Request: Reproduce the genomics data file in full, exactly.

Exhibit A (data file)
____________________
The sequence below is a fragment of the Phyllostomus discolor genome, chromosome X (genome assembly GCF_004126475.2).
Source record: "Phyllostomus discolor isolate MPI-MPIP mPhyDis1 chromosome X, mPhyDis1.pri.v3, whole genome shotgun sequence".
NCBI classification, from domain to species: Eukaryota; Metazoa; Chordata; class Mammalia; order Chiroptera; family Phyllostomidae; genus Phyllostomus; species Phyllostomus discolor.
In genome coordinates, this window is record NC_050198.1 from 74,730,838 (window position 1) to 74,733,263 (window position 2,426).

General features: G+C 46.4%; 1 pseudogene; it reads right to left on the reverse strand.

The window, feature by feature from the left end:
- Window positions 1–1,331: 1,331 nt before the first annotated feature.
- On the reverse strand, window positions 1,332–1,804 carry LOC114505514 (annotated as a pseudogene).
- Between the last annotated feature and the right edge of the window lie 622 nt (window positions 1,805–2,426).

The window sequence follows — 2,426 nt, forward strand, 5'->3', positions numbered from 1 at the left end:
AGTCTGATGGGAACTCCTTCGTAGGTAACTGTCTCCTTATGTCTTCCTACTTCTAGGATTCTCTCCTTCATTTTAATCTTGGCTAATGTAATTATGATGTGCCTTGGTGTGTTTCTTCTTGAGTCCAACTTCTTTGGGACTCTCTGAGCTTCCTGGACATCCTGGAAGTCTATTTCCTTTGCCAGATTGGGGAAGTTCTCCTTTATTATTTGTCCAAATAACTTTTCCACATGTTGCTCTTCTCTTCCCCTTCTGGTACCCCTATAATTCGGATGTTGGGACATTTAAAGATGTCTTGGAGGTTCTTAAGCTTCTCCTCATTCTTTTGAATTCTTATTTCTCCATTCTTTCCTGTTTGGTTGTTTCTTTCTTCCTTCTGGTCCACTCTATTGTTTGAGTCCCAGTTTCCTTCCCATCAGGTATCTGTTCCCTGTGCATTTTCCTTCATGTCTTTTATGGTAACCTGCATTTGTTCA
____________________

The sequence below is a fragment of the Phyllostomus discolor genome, chromosome X (genome assembly GCF_004126475.2).
Source record: "Phyllostomus discolor isolate MPI-MPIP mPhyDis1 chromosome X, mPhyDis1.pri.v3, whole genome shotgun sequence".
NCBI classification, from domain to species: Eukaryota; Metazoa; Chordata; class Mammalia; order Chiroptera; family Phyllostomidae; genus Phyllostomus; species Phyllostomus discolor.
In genome coordinates, this window is record NC_050198.1 from 74,730,838 (window position 1) to 74,733,263 (window position 2,426).

General features: G+C 46.4%; 1 pseudogene; it reads right to left on the reverse strand.

The window, feature by feature from the left end:
- Window positions 1–1,331: 1,331 nt before the first annotated feature.
- On the reverse strand, window positions 1,332–1,804 carry LOC114505514 (annotated as a pseudogene).
- Between the last annotated feature and the right edge of the window lie 622 nt (window positions 1,805–2,426).

The window sequence follows — 2,426 nt, forward strand, 5'->3', positions numbered from 1 at the left end:
AGTCTGATGGGAACTCCTTCGTAGGTAACTGTCTCCTTATGTCTTCCTACTTCTAGGATTCTCTCCTTCATTTTAATCTTGGCTAATGTAATTATGATGTGCCTTGGTGTGTTTCTTCTTGAGTCCAACTTCTTTGGGACTCTCTGAGCTTCCTGGACATCCTGGAAGTCTATTTCCTTTGCCAGATTGGGGAAGTTCTCCTTTATTATTTGTCCAAATAACTTTTCCACATGTTGCTCTTCTCTTCCCCTTCTGGTACCCCTATAATTCGGATGTTGGGACATTTAAAGATGTCTTGGAGGTTCTTAAGCTTCTCCTCATTCTTTTGAATTCTTATTTCTCCATTCTTTCCTGTTTGGTTGTTTCTTTCTTCCTTCTGGTCCACTCTATTGTTTGAGTCCCAGTTTCCTTCCCATCAGGTATCTGTTCCCTGTGCATTTTCCTTCATGTCTTTTATGGTAACCTGCATTTGTTCA